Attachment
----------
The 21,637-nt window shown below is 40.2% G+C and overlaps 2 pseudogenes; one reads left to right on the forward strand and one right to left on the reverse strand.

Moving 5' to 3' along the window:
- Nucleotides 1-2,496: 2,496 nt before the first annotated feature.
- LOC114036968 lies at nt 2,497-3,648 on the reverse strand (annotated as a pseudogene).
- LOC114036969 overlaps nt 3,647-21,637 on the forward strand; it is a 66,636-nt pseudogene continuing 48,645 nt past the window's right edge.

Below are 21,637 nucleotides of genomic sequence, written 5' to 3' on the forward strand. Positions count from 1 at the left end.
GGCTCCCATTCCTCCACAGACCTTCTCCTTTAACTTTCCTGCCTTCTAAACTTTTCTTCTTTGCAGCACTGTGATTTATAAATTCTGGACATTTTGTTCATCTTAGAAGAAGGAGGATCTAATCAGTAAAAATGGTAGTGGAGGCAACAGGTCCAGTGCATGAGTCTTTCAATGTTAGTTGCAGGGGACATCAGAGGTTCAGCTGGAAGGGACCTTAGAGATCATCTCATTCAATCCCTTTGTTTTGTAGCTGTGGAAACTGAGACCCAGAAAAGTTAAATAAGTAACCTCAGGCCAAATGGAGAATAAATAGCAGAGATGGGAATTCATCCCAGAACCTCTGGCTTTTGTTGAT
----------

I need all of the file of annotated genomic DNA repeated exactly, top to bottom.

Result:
The 21,637-nt window shown below is 40.2% G+C and overlaps 2 pseudogenes; one reads left to right on the forward strand and one right to left on the reverse strand.

Moving 5' to 3' along the window:
- Nucleotides 1-2,496: 2,496 nt before the first annotated feature.
- LOC114036968 lies at nt 2,497-3,648 on the reverse strand (annotated as a pseudogene).
- LOC114036969 overlaps nt 3,647-21,637 on the forward strand; it is a 66,636-nt pseudogene continuing 48,645 nt past the window's right edge.

Below are 21,637 nucleotides of genomic sequence, written 5' to 3' on the forward strand. Positions count from 1 at the left end.
GGCTCCCATTCCTCCACAGACCTTCTCCTTTAACTTTCCTGCCTTCTAAACTTTTCTTCTTTGCAGCACTGTGATTTATAAATTCTGGACATTTTGTTCATCTTAGAAGAAGGAGGATCTAATCAGTAAAAATGGTAGTGGAGGCAACAGGTCCAGTGCATGAGTCTTTCAATGTTAGTTGCAGGGGACATCAGAGGTTCAGCTGGAAGGGACCTTAGAGATCATCTCATTCAATCCCTTTGTTTTGTAGCTGTGGAAACTGAGACCCAGAAAAGTTAAATAAGTAACCTCAGGCCAAATGGAGAATAAATAGCAGAGATGGGAATTCATCCCAGAACCTCTGGCTTTTGTTGAT